Just as the market is recovering from the last housing ‘bubble’ being burst another is being predicted.
We’ve pulled together this and the rest of the week’s housing and mortgage news, including a rise in mortgage lending, plus news that borrowers in the north of the UK are more likely to be in negative equity or have arrears and a look at the rising cost of renting.
Mortgage arrears and negative equity worse in the North
New research has shown that mortgage borrowers in the north of the country are more likely to be in arrears, or suffer from negative equity, than homeowners in the south.
Negative equity occurs when the amount of money outstanding on a borrower’s mortgage exceeds the value of the property. Borrowers with negative equity often find it hard to move house, which can have a knock on effect to the rest of the housing market causing a general slowdown.
The research from Standard & Poor’s, found that the proportion of borrowers in the south with negative equity, fell to just 1.5% during the first three months of 2013. However, the picture is very different in the north, where the percentage of homes in negative equity actually rose to 8.7%.
Borrowers in the north are also more likely to be behind with their mortgage payments, with 4.4% in arrears, compared to 3.5% in the south.
Mark Boyce, from Standard & Poor’s, said: “House prices have begun to grow modestly in the north and the proportion of borrowers in negative equity could fall, but the pace of growth in London is so strong that it is outpacing the rest of the UK.”
Boyce continued: “In the case of negative equity, obviously the fact that borrowers are in negative equity doesn’t mean they are going to default, but there is a link between defaulting and the amount of equity a borrower has. If interest rates were to rise and a borrower has to sell their home, they may have to default.” (Source: The Telegraph)
Mortgage lending shoots up
Figures from the Council for Mortgage Lenders (CML) have shown that mortgage lending shot up by 21% in May. The CML estimates that
last month gross mortgage lending stood at £14.7 billion, up from £12.2 billion in April.
The lending figure for May is the highest level seen since October 2008 and is up by 17% on May 2012.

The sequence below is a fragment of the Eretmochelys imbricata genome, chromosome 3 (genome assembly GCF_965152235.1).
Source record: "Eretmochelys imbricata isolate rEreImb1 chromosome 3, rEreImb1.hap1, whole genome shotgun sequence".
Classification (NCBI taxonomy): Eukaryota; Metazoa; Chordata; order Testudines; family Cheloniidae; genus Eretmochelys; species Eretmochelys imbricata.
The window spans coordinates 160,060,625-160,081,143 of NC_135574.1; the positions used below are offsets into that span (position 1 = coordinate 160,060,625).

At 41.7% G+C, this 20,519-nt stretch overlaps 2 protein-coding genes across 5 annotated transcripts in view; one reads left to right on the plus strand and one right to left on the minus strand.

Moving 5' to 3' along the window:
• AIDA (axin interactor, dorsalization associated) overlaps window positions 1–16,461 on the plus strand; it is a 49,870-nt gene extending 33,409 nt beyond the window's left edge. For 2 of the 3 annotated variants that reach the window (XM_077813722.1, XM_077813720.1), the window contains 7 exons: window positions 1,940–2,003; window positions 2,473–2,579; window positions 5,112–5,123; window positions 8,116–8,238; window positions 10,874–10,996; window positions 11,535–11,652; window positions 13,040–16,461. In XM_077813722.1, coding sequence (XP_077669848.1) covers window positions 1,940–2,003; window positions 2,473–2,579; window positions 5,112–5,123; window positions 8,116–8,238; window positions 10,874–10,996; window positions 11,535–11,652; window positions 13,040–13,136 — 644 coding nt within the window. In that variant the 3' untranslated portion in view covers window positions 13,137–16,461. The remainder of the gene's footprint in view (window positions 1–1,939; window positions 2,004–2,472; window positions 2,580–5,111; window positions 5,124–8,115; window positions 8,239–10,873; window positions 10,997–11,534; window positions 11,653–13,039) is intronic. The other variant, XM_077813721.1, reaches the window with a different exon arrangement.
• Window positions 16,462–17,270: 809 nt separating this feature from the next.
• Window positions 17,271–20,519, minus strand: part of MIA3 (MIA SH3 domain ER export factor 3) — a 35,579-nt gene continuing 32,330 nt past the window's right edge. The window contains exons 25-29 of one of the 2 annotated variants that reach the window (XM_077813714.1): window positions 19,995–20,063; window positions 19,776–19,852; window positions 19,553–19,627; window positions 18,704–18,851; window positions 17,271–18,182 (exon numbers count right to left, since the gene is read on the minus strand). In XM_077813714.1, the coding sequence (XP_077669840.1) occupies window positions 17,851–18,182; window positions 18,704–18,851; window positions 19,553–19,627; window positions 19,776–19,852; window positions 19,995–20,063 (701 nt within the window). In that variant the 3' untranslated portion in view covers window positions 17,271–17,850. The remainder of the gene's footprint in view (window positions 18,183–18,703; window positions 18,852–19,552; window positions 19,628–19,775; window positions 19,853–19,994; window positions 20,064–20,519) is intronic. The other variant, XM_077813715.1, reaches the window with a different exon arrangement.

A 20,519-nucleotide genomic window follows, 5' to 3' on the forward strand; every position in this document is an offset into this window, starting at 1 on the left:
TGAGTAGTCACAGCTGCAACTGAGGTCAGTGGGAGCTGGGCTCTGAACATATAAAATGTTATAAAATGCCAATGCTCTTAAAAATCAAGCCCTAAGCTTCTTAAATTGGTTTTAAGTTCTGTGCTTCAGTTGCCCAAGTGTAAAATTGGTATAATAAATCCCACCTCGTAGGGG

Commenting on the figures, Bob Pannell, Chief Economist at the CML, said: “The imminent change of guard at the Bank of England takes place against the backdrop of a modestly improving UK economy, albeit one that appears to rest upon a pick-up in consumer spending and a recovering housing market.”
Pannell continued: “Funding conditions, helped by the funding for lending scheme, continue to look favourable and are supporting more competitive mortgage pricing and availability and a gradual resumption of lenders’ risk appetite.”
“While the direction of travel is clear and fits well with the more positive housing surveys from RICS and others, our forward estimate does imply somewhat stronger house purchase activity than we had been expecting. This may reflect a degree of pent up sales following the extended spell of poor weather earlier this year”.
Mortgage experts believe the increase in gross lending is partly down to the support given to the housing market by two government initiatives; the Funding for Lending and Help to Buy schemes.
A new housing ‘bubble’?
The recent rise in mortgage lending, coupled with the government’s Help to Buy initiative, has led to a warning that a new housing ‘bubble’ is being created.
The warning comes from the Building Societies Association (BSA) which is particularly concerned about the Help to Buy scheme, warning that the government needs to have a clear exist strategy, if it is to avoid “a seriously distorted housing market and the very real danger of a new housing bubble.”
Although the scheme is due to come to an end in 2017, there are concerns from some that it may become a permanent fixture.
Paul Broadhead, the BSA’s Head of Mortgage Policy, said: “Care is needed to prevent the actions taken today inadvertently causing a distorted housing market in three years time – a market where state intervention has artificially hiked prices.”
Cost of renting rises faster than inflation
First time buyers, who tend to live in rented accommodation, were dealt another blow this week with news that average rents are rising faster than inflation.
Over the past 12 months the average cost of renting a property has risen by 3.5%, 0.8% higher than inflation, which currently stands at 2.7%. Renters in London are the hardest hit with average rents rising by 7.2% over the past 12 months.
The average rent paid in England and Wales is now £737 per month and is predicted to rise further as demand for high quality rented accommodation continues to outstrip supply.
Despite the rise in average rents the financial position of tenants seems to be improving, with the percentage of tenants in arrears falling.
Do you need mortgage advice?
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